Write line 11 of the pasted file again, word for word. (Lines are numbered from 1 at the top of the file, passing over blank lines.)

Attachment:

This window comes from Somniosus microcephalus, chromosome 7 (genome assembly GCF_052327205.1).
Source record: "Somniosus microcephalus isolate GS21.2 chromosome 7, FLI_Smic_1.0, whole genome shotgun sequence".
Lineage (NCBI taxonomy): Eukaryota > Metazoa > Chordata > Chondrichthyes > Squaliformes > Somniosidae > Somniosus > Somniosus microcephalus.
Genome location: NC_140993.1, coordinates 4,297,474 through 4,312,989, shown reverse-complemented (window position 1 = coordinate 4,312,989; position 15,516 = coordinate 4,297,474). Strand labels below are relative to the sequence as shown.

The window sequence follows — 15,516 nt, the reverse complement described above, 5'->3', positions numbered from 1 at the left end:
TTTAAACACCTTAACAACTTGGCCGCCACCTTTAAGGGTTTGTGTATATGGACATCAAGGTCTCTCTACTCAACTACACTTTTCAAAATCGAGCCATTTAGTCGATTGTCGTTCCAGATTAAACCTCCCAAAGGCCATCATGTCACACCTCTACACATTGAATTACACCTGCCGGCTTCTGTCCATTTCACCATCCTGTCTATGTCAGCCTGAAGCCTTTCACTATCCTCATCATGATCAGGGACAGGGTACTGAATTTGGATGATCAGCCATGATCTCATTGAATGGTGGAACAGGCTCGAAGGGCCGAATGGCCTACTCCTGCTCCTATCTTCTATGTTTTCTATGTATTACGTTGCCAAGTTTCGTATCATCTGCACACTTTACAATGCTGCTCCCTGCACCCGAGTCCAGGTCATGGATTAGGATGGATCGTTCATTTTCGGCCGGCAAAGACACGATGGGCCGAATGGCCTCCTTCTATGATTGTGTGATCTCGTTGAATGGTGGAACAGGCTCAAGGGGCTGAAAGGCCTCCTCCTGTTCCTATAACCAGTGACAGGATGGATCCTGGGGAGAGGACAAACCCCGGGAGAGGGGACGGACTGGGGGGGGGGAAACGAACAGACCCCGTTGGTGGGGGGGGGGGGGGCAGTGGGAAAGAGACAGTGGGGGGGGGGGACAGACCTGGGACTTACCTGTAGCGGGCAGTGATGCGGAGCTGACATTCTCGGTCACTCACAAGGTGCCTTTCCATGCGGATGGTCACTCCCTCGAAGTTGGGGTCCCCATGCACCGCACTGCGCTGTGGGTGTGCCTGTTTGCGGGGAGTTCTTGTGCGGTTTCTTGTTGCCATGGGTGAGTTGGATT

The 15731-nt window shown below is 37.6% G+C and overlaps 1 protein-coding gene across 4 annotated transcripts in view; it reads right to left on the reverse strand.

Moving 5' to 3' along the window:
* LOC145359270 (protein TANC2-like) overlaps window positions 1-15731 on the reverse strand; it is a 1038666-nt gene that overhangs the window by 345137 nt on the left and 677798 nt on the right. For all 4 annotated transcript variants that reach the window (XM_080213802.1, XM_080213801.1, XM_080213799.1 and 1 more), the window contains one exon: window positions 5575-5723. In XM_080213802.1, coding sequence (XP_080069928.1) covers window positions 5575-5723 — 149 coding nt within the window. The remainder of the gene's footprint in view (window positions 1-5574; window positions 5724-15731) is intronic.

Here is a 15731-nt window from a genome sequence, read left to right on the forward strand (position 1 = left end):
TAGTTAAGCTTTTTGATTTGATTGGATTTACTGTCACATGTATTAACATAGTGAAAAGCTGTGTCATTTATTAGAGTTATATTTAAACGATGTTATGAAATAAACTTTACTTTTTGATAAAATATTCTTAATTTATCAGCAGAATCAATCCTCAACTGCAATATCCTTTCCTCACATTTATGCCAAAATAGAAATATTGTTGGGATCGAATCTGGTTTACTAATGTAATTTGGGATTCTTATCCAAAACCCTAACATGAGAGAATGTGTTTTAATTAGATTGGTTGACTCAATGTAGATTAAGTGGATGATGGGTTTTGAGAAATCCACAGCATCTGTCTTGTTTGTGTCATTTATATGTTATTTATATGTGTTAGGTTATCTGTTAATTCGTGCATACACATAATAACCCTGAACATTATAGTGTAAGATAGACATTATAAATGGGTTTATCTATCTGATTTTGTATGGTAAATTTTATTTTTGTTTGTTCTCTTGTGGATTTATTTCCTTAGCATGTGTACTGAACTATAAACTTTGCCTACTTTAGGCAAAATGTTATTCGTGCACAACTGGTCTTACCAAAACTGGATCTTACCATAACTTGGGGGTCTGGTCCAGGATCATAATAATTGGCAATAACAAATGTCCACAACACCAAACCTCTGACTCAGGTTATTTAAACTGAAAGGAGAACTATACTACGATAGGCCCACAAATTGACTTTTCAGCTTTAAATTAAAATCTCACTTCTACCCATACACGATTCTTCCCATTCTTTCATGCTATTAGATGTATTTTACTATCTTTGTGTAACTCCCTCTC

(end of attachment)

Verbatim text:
TAGTTAAGCTTTTTGATTTGATTGGATTTACTGTCACATGTATTAACATAGTGAAAAGCTGTGTCATTTATTAGAGTTATATTTAAACGATGTTATGAAATAAACTTTACTTTTTGATAAAATATTCTTAATTTATCAGCAGAATCAATCCTCAACTGCAATATCCTTTCCTCACATTTATGCCAAAATAGAAATATTGTTGGGATCGAATCTGGTTTACTAATGTAATTTGGGATTCTTATCCAAAACCCTAACATGAGAGAATGTGTTTTAATTAGATTGGTTGACTCAATGTAGATTAAGTGGATGATGGGTTTTGAGAAATCCACAGCATCTGTCTTGTTTGTGTCATTTATATGTTATTTATATGTGTTAGGTTATCTGTTAATTCGTGCATACACATAATAACCCTGAACATTATAGTGTAAGATAGACATTATAAATGGGTTTATCTATCTGATTTTGTATGGTAAATTTTATTTTTGTTTGTTCTCTTGTGGATTTATTTCCTTAGCATGTGTACTGAACTATAAACTTTGCCTACTTTAGGCAAAATGTTATTCGTGCACAACTGGTCTTACCAAAACTGGATCTTACCATAACTTGGGGGTCTGGTCCAGGATCATAATAATTGGCAATAACAAATGTCCACAACACCAAACCTCTGACTCAGGTTATTTAAACTGAAAGGAGAACTATACTACGATAGGCCCACAAATTGACTTTTCAGCTTTAAATTAAAATCTCACTTCTACCCATACACGATTCTTCCCATTCTTTCATGCTATTAGATGTATTTTACTATCTTTGTGTAACTCCCTCTC